When the island came into view, I nearly dropped my rum punch over-board into the crystalline blue waters. Virgin Gorda (in the British Virgin Islands), where I was headed for a holiday with my new paramour, looked like a mirage: a bay of crushed-sapphire waves lapping onto sponge-cake sands overflowing with emerald palm trees. I knew then (just as surely asIknewIhadtohangondearlyto my precious drink) that it would be a heavenly week away from hectic city life. I spent most of my break writing in a journal—I was so inspired by my surroundings that I began mapping out ideas for a novel.
I’m not the only one to have a muse moment in the tropics.
Islands—the exotic, Robinson Crusoe, take-me-there-right-now variety—have fascinated us for centuries. According to Dr. Jordan Bernt Peterson, a clinical psychologist and a professor at the University of Toronto, they appeal to us because we perceive them as an easy-living paradise. “Islands are unspoiled places where you can relax and disconnect, allowing you to leave society in pursuit of perfection,” he says. “There’s no discipline or normal routine, so people dream about using their time to do something better.”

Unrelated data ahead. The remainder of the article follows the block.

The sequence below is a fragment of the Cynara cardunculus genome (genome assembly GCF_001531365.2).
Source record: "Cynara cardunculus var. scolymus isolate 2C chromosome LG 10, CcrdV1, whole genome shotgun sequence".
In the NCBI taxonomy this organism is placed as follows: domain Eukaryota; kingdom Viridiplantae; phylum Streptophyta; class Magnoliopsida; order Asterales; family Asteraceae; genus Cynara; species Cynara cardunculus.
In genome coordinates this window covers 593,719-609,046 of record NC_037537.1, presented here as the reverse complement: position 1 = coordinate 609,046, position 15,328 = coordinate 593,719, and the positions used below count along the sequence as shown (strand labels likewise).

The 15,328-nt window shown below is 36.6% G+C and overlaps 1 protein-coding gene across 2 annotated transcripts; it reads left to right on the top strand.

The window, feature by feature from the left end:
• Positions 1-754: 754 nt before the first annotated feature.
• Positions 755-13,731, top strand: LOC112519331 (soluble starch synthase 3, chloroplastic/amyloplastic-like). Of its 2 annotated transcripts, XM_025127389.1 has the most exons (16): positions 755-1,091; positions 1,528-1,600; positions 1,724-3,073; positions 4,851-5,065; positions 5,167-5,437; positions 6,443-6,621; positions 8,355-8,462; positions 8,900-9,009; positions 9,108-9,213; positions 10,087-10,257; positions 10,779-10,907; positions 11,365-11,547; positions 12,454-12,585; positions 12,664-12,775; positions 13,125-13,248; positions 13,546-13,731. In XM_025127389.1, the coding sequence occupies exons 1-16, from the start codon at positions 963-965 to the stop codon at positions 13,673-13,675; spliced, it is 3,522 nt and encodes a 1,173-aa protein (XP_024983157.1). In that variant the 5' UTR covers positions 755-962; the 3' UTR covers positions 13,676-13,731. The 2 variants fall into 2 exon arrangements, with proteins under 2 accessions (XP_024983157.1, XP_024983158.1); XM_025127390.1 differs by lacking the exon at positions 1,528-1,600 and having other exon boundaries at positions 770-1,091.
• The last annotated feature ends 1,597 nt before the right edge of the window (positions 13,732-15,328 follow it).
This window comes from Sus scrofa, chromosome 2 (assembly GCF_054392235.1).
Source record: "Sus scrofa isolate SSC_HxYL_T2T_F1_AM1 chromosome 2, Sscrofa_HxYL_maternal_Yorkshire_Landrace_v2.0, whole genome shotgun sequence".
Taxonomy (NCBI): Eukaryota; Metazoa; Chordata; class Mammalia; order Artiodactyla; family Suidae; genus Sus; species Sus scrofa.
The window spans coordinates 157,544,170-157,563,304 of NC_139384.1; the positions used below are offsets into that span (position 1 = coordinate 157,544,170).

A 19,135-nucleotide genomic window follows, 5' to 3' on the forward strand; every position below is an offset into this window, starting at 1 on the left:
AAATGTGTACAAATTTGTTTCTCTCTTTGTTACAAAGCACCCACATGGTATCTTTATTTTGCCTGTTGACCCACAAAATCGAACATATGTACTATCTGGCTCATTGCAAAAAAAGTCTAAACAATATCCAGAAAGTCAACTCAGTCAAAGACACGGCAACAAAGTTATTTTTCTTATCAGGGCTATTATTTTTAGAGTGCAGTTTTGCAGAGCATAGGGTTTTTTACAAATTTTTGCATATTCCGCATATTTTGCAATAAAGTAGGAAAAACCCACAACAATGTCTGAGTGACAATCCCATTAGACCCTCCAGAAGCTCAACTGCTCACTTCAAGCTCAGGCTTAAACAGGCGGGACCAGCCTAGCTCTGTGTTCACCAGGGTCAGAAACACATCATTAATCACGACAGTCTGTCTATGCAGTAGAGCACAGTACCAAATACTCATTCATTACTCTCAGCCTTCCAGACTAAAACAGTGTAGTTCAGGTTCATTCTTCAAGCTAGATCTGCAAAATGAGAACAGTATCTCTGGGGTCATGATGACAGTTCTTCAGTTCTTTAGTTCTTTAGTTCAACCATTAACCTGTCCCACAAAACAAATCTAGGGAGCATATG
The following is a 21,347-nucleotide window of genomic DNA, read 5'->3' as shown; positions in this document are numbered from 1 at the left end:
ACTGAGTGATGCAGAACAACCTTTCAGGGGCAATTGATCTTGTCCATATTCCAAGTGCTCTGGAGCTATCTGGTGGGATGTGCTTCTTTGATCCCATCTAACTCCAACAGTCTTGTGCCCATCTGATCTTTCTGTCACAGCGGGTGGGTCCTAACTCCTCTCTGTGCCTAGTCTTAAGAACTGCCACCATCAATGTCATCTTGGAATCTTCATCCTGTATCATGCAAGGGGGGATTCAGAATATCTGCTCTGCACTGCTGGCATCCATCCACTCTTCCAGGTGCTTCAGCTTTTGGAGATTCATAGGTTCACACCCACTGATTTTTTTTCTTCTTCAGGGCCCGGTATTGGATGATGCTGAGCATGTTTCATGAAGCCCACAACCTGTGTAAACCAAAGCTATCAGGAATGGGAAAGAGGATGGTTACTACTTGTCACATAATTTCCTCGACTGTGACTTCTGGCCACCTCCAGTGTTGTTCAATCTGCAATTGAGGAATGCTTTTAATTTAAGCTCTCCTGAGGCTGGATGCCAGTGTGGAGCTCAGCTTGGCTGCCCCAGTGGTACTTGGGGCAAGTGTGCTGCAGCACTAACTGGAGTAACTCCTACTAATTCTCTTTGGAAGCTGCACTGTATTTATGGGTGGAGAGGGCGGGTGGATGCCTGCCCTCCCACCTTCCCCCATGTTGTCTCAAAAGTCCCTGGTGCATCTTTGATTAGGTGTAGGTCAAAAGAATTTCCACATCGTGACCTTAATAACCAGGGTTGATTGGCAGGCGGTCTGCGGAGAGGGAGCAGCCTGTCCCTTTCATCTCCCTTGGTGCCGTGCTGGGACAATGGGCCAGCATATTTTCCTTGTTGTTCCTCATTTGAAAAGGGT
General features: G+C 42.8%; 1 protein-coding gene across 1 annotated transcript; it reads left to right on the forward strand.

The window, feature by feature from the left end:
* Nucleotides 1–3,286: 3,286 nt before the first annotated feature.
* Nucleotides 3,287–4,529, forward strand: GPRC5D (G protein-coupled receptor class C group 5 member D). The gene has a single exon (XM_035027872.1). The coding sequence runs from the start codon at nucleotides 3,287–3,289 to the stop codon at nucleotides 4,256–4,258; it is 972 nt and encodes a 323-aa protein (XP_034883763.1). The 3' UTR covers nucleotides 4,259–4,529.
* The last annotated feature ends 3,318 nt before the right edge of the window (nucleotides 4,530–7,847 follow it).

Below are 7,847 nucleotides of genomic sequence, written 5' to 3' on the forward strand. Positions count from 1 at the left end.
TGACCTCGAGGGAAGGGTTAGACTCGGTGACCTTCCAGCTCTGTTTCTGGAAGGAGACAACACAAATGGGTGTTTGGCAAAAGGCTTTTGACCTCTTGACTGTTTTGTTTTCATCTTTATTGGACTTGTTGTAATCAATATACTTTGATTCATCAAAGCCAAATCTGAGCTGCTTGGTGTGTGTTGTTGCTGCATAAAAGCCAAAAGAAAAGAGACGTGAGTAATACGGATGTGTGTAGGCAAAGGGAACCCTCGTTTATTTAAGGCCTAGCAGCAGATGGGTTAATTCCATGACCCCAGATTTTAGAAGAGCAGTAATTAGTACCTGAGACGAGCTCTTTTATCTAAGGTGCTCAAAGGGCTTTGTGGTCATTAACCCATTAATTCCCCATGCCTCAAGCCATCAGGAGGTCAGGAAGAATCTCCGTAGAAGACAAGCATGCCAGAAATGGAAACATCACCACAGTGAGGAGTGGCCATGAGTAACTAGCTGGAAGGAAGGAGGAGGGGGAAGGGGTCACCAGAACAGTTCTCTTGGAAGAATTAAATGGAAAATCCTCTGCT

It’s no wonder, then, that the world of beauty taps into the call of the exotic this season to create an archipelago’s worth of makeup, perfumes and skin-care products. Leading the way, unsurprisingly, is makeup maestro
François Nars, who has used idyllic locales as product names for his eponymous line for 17 years.
Nars solidified his island-inspiration theme further by looking to his very own tropical isle, Motu Tané, to create the limited-edition summer collection Laguna Portrait of Paradise.
Nars first visited Bora-Bora in French Polynesia in the late 1990s and, after falling under its spell, bought the neighbouring island, Motu Tané. “It’s breathtaking,” says Nars from his home in New York. He traditionally visits every spring to relax and design new collections. “I work so well there. I look out my window and I’m inspired by everything: The blue lagoon has mesmerizing colours, and the smells of gardenias and local tiare flowers are amazing.” Nars adored the tiare’s scent so much that he put it into the Laguna Body Illuminator, which comes laden with gold and bronze flecks to give skin a shimmering, sun-warmed glow.